Easy access to open desert roads, proximity to Los Angeles, predictably sunny skies and warm temperatures—these factors can make Palm Springs a popular location for automakers to showcase their new performance models in the fall. Chevrolet brought its Corvette Stingray convertible there in early December (see “Refreshed Air,” page 80); a couple weeks before, in mid-November, Cadillac was in town, hosting a group of writers as they test-drove the company’s swoopy new ELR plug-in electric coupe. But Cadillac had a reason besides convenience for staging the drives in Palm Springs.
Outside the Parker Palm Springs Hotel—which opened in 1959 as a Holiday Inn before being acquired by Gene Autry and then Merv Griffin—Thomas Kingsley viewed the ELR. One of the city’s many weekend residents from Los Angeles, Kingsley had spotted the car on Palm Canyon Drive after having seen it only online. He rolled down the window of his BMW X5 and asked if he could take a closer look. The ELR’s occupants—who included Cadillac’s director of exterior design, Bob Boniface—invited him to follow them to the hotel parking lot. There, Kingsley studied the exterior, then sat behind the wheel and declared, “I think it has panache. I think it’s a little bit avant-garde. It’s out of the norm.” Those attributes make the car a good fit for Palm Springs, where desert modernism, the midcentury-modern architecture that dominates the cityscape, once could have been described similarly but soon became the norm. To underscore the forward-thinking design of the ELR, Cadillac held the test-drives in Palm Springs and even arranged for the auto writers to tour some of the city’s more significant modern houses.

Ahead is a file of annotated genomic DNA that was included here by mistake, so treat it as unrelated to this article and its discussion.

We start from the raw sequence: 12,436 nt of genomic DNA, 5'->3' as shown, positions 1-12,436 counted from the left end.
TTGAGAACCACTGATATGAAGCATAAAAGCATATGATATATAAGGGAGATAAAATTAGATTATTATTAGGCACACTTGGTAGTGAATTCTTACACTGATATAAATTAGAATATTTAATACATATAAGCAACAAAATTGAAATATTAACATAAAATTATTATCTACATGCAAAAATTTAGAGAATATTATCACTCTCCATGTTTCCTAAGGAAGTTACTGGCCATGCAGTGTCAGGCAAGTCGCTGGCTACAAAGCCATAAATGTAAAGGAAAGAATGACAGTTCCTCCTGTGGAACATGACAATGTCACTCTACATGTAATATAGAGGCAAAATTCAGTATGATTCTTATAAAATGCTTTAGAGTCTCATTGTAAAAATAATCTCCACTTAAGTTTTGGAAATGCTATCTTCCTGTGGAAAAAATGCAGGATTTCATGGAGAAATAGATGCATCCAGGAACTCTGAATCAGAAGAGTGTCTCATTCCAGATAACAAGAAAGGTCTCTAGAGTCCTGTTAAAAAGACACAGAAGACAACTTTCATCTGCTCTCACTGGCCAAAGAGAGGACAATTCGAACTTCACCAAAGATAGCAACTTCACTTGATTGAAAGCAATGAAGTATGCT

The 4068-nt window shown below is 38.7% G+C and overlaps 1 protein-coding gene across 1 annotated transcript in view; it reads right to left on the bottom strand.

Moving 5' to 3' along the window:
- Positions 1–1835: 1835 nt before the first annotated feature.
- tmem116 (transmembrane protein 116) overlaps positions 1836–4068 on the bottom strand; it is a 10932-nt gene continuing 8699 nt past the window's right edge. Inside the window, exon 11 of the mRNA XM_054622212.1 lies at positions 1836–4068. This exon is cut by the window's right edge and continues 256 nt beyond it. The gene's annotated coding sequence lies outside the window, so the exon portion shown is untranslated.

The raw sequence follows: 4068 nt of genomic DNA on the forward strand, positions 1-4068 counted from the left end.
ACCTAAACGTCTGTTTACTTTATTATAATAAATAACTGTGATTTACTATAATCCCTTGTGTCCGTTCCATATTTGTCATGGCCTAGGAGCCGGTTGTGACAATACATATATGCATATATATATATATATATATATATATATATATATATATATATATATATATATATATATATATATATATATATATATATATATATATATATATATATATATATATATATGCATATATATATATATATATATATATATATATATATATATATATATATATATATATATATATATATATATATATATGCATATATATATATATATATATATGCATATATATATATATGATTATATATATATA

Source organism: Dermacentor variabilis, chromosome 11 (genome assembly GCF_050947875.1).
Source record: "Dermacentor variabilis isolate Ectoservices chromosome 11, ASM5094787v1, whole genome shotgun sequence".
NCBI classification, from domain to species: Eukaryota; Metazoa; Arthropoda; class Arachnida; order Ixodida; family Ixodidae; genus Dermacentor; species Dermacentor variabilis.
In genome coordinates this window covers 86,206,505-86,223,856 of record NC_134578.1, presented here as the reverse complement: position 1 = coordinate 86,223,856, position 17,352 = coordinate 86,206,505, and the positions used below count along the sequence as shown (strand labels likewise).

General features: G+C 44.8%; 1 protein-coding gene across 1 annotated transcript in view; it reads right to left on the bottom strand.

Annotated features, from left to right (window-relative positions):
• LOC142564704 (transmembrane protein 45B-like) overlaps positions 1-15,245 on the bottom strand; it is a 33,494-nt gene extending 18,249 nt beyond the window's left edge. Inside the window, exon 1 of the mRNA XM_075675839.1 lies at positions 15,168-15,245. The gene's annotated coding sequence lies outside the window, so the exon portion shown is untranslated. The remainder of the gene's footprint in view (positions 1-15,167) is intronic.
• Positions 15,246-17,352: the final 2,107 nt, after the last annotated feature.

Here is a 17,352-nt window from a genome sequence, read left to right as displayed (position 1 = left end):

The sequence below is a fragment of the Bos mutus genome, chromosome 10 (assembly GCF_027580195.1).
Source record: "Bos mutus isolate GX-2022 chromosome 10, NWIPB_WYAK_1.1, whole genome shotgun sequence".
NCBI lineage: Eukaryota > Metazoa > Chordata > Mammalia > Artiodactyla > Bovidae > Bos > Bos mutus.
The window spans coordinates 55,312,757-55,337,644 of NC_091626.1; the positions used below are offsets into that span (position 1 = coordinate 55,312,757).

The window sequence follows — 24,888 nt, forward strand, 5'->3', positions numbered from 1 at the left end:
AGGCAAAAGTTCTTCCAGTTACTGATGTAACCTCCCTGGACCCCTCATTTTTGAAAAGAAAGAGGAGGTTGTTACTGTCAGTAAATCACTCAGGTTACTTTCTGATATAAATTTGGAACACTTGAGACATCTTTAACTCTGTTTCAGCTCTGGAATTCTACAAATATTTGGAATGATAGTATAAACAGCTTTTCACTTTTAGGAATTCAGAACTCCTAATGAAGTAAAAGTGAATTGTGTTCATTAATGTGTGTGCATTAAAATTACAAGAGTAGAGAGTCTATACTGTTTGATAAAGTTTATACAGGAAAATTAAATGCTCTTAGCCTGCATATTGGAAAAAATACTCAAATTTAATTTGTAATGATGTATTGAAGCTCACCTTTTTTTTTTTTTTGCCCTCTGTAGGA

In their book Palm Springs Weekend: The Architecture and Design of a Midcentury Oasis, Alan Hess and Andrew Danish write, “Modernism’s vision proclaimed the heroic ability of modern technology to make the harsh environment livable.” That vision is reflected in the designs of Palm Springs’ midcentury houses, many of which were built for Los Angeles–area industrialists and celebrities who, in the years before and shortly after World War II, adopted the city as a getaway destination and fostered a lifestyle there of leisure and recreation.
Like the desert-modernism architecture, the ELR, which arrived in showrooms in January with a base price of about $76,000, represents the capabilities of its era’s latest technology. Though the ELR is an electric car, an owner can drive it from Los Angeles to Palm Springs and back without experiencing any range anxiety (the fear of being stranded by a depleted battery). The car is equipped with a small gas engine that powers the electric motor when the battery pack runs out. The system extends the vehicle’s single-charge range from 37 miles to more than 300.